Saturday, June 30, 2007

Social sciences and social theory

Over the past couple of days, I've kept coming back to questions of the relationship among the social sciences, and the state of progress in them. My mind may have been primed for this topic by hearing Tyler Cowen (a week ago today) give a terrific talk on the place of economics in social inquiry.

Since then:

I've puzzled over an imaginary syllabus for either an introductory or a capstone course for the Politics, Philosophy, & Economics major some of us are working on developing at McGill.

I've thought about issues of disciplinary borrowing and its absence: how economists stereotypically think that no question has been studied until it's been studied by an economist (no empirical question has been studied until it's been studied by a labor economist using an instrumental variable or an exogenous shock, no theoretical question has been studied until it's been studied by a modeler), and so won't bother to read even the standard works in a field they've decided to dabble in; and legal academics stereotypically know just enough social science to get themselves into trouble, reading the works that someone happens to have cited in law reviews already regardless of its standing in its home discipline; and how political scientists, sociologists, and historians seem to have gone through a generational shift from reading one another constantly to reading one another almost never.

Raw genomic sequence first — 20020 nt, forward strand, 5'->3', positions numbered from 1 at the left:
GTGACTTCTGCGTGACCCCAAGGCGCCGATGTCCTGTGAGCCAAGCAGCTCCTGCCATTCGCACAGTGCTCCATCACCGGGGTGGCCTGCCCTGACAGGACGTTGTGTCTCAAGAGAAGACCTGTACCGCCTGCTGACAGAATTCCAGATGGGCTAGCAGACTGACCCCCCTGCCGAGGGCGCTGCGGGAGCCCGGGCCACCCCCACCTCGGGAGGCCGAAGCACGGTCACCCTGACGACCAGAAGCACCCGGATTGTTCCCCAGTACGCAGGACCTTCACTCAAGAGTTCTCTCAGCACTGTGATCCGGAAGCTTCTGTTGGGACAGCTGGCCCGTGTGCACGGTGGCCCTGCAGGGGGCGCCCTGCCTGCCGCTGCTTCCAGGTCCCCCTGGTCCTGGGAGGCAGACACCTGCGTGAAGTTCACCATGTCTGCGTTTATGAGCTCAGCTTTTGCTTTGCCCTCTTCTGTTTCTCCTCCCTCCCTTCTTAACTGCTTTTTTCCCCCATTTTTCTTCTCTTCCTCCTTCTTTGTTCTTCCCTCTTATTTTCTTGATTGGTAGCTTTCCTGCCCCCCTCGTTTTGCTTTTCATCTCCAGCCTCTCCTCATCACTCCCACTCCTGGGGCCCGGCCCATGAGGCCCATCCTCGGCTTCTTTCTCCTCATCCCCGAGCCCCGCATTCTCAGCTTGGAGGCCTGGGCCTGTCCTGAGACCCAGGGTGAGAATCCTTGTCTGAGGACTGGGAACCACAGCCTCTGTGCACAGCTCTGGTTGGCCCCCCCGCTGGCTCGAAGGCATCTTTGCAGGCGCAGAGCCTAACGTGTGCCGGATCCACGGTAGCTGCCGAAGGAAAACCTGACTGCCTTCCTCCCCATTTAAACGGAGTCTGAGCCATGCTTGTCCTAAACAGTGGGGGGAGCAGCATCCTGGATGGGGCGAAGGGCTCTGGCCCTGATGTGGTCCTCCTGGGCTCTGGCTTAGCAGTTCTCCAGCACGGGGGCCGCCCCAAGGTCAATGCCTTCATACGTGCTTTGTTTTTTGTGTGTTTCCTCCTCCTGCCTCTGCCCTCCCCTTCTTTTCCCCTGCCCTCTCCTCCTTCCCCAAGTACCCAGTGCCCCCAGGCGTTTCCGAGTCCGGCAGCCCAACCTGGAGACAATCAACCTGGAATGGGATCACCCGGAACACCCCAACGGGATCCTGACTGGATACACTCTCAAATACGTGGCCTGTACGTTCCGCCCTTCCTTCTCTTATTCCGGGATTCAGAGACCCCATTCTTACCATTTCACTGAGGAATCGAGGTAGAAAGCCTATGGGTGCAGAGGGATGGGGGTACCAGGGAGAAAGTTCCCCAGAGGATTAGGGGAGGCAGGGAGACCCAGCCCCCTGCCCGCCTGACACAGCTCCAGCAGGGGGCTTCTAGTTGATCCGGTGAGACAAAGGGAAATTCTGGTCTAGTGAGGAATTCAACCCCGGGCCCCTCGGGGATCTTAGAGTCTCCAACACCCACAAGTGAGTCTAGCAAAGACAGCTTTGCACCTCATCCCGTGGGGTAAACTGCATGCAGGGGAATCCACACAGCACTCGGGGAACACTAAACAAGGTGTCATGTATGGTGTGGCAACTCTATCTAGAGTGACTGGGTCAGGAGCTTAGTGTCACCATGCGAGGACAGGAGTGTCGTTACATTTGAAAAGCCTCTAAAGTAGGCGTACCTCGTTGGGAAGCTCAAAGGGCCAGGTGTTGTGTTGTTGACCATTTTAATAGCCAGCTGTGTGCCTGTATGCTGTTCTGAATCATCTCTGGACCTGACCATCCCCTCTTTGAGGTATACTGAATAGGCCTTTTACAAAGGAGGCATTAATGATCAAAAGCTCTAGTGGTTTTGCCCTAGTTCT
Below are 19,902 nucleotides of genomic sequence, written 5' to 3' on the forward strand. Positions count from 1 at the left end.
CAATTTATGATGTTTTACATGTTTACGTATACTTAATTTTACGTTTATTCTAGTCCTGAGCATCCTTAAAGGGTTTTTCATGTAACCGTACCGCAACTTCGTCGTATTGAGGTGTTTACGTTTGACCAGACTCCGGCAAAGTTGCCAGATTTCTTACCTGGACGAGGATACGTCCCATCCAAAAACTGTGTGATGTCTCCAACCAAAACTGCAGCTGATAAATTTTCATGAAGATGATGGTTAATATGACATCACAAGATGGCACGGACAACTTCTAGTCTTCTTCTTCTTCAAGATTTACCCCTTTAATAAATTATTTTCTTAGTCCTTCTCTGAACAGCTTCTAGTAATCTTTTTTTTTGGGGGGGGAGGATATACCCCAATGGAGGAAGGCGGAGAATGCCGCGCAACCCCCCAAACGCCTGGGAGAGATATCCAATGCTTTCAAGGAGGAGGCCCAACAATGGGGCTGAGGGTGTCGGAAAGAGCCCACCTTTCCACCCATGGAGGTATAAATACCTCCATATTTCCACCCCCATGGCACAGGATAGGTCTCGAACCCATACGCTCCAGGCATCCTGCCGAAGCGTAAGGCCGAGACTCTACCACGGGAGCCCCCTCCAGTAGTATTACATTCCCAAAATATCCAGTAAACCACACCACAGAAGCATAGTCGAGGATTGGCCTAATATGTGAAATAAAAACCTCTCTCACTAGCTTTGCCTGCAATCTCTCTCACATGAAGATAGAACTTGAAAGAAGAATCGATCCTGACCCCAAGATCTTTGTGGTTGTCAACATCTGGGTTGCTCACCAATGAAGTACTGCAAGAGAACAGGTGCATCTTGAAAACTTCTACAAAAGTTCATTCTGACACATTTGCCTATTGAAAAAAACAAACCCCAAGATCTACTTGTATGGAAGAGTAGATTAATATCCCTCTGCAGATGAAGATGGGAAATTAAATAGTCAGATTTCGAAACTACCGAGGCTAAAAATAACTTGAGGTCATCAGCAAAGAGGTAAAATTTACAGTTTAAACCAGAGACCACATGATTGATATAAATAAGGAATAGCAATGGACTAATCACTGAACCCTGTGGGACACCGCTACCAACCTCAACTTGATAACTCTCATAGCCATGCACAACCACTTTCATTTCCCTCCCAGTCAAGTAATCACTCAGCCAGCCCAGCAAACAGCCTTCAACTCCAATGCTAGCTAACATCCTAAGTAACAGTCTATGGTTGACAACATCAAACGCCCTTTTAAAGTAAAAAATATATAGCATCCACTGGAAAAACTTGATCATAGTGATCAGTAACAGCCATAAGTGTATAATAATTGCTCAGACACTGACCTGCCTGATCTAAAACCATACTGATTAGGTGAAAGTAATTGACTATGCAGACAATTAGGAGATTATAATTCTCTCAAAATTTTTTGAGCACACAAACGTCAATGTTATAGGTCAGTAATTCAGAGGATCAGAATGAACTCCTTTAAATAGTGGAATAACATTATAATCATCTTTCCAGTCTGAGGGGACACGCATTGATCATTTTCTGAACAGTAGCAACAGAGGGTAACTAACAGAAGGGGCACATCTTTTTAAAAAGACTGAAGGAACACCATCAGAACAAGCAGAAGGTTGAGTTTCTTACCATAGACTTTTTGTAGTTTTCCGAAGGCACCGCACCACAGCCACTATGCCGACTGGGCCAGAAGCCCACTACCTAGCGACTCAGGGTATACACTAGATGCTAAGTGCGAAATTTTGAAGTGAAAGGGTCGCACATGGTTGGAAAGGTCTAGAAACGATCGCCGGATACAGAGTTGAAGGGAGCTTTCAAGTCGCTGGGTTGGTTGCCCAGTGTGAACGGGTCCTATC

I've reread Elster's Sour Grapes for the first time in years, and marveled at it-- as a piece of prose, as a model of joining formal analysis to humanistic erudition, as a powerful statement about what social inquiry needs to be like that the disciplines still haven't caught up with 24 years later. And I thought: its year of publication, 1983, also saw Imagined Communities, Spheres of Justice, Nations and Nationalism. The next year The Evolution of Cooperation came out; the year after that, Ethics and the Limits of Philosophy, Weapons of the Weak, and Taylor's Philosophical Papers. 1981: Treatise on the Family; Theory of Communicative Action.

I recognize all the sources of rose-colored hindsight bias, and how we're able to see things at a distance that we couldn't see up close. Yet I still thought: Those are books that I think all social scientists and social theorists should have a familiarity with; and I'll bet I'll still think so in ten years. And I wonder how many works published in the last four, or the last ten, that will be true for.

This all put me in the perfect mood for the pointer from Henry Farrell to this paper by Peter Hall about social inquiry and the disciplines.